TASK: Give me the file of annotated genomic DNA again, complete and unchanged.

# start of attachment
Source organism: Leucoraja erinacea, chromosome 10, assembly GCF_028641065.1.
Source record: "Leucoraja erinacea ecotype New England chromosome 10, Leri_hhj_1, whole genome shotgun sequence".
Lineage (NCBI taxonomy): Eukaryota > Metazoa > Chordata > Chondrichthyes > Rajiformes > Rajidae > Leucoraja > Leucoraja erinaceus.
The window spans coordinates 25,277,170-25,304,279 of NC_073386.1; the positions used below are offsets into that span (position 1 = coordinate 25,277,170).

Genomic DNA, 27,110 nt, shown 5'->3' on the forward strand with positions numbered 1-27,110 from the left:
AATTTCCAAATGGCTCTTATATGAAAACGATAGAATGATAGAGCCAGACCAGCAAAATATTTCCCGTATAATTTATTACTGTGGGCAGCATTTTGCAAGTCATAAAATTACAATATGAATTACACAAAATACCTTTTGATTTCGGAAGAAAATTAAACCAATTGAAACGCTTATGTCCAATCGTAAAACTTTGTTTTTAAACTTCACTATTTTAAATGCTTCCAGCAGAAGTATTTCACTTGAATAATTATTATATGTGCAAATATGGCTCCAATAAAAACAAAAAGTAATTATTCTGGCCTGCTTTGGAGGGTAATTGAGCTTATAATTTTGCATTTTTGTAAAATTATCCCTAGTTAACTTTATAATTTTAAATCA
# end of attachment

Source organism: Leucoraja erinacea, chromosome 10, assembly GCF_028641065.1.
Source record: "Leucoraja erinacea ecotype New England chromosome 10, Leri_hhj_1, whole genome shotgun sequence".
Lineage (NCBI taxonomy): Eukaryota > Metazoa > Chordata > Chondrichthyes > Rajiformes > Rajidae > Leucoraja > Leucoraja erinaceus.
The window spans coordinates 25,277,170-25,304,279 of NC_073386.1; the positions used below are offsets into that span (position 1 = coordinate 25,277,170).

Genomic DNA, 27,110 nt, shown 5'->3' on the forward strand with positions numbered 1-27,110 from the left:
AATTTCCAAATGGCTCTTATATGAAAACGATAGAATGATAGAGCCAGACCAGCAAAATATTTCCCGTATAATTTATTACTGTGGGCAGCATTTTGCAAGTCATAAAATTACAATATGAATTACACAAAATACCTTTTGATTTCGGAAGAAAATTAAACCAATTGAAACGCTTATGTCCAATCGTAAAACTTTGTTTTTAAACTTCACTATTTTAAATGCTTCCAGCAGAAGTATTTCACTTGAATAATTATTATATGTGCAAATATGGCTCCAATAAAAACAAAAAGTAATTATTCTGGCCTGCTTTGGAGGGTAATTGAGCTTATAATTTTGCATTTTTGTAAAATTATCCCTAGTTAACTTTATAATTTTAAATCA